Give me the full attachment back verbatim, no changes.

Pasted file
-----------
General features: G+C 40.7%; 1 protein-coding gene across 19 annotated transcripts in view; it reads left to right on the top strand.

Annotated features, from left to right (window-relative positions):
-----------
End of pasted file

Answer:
General features: G+C 40.7%; 1 protein-coding gene across 19 annotated transcripts in view; it reads left to right on the top strand.

Annotated features, from left to right (window-relative positions):